Health Minister Hassan Hashemi, who is also a veteran ophthalmologist, has paid a third bedside visit in as many months to Soheila Jorkesh, a 27-year-old woman who fell victim to an acid attack in Isfahan in late 2014. The following is a partial translation of a report Shahrvand, a daily, carried on January 19:
On January 18, Hassan Hashemi paid a visit to Farabi Hospital in Tehran where Soheila Jorkesh is hospitalized to get the latest about her condition and the course of treatment.
After examining her eyes, Hashemi said, “Several operations have been performed on her injured eyes and skin so far to restore her vision. The corneas of both eyes along with the tissue that holds the eye lens have been damaged.”
Underscoring the efforts of the medical team to restore vision in the victim’s left eye, the health minister said, “Right now, she is in good condition. The response of the injured eye to light and movement shows that the eye nerve is not damaged, but more operations are required. If everything goes well, within three to six months a corneal transplant will be carried out.”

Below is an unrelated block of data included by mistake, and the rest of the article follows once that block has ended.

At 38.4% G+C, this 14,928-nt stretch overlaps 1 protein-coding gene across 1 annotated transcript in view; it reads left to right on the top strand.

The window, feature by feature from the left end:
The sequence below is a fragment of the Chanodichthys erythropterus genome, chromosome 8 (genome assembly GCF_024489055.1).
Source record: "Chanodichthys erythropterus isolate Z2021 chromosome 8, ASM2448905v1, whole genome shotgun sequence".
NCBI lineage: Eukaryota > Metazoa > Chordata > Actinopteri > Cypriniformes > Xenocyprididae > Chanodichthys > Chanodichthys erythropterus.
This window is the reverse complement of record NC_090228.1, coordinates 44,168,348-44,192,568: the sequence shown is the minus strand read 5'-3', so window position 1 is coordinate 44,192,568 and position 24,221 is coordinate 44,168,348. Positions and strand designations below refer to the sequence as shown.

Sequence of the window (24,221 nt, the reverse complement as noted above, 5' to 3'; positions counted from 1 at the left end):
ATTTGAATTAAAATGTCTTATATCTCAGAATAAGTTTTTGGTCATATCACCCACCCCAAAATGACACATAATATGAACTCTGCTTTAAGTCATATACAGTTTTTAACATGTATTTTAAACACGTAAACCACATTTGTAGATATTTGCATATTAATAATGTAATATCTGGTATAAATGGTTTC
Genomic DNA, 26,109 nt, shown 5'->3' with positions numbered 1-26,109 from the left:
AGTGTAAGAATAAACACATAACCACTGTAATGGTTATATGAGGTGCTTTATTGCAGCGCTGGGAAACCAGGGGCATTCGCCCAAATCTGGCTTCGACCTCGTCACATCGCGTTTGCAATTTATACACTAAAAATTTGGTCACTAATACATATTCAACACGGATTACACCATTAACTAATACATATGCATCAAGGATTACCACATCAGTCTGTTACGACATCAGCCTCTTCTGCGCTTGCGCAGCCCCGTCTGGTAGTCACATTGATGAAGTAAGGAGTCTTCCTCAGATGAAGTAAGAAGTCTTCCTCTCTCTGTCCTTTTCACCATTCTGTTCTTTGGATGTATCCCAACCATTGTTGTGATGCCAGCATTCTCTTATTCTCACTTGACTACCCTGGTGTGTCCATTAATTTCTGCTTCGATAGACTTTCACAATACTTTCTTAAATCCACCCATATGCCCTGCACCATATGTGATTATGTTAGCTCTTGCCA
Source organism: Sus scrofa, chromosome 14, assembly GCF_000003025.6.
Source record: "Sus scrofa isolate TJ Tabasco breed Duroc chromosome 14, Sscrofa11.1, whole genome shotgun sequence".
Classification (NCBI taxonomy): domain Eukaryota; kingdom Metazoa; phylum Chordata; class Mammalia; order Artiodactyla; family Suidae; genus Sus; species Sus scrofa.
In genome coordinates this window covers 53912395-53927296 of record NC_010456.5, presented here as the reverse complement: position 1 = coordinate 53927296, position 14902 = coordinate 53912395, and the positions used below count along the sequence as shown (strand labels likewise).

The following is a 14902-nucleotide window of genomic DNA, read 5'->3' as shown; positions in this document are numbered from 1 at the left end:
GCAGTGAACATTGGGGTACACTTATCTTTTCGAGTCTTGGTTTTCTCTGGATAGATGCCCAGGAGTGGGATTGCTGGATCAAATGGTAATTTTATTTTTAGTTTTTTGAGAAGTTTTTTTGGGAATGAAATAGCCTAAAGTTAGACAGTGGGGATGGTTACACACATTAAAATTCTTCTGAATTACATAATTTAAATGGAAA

Highlighting the fact that the government attaches significance to meeting the needs of the victims, he added, “The government has tasked us with providing quality healthcare to all Iranians; that’s an obligation and we feel duty-bound to honor it. Of course, promotion of culture in society is an important matter which should not be neglected, so that such aberrant behaviors which are below the dignity of the Iranians are not repeated.”
Hashemi stated, “Over the past two decades, there have been several acid attacks as a result of which some people have sustained serious injuries or even lost their sight. We should not allow such incidents to take place in our society.”
The health minister went on to say that ever since the incidents in Isfahan, there have been a number of other acid attacks mostly because of personal motives or family feuds.
Hashemi said that the interior minister has been following up the case to identify and arrest those behind the acid attacks.
Saying that government will pick up the tab for all treatment fees, the health minister added, “If the victims needed to be treated abroad, the fees would be paid. However, for the time being, there is clearly no need for such a move.”
Dr. Hashemi is no stranger to visiting patients in hospitals. After an acid attack in November, he paid a bedside visit to Dr. Siamand Anvari, the administrator of Tehran’s Ziaeian Hospital who had fallen victim to a professional feud. He also visited six children who sustained injuries following a landmine explosion in Kurdistan Province; he even performed eye surgery on one of the victims, Shokhan, a 7-year-old girl.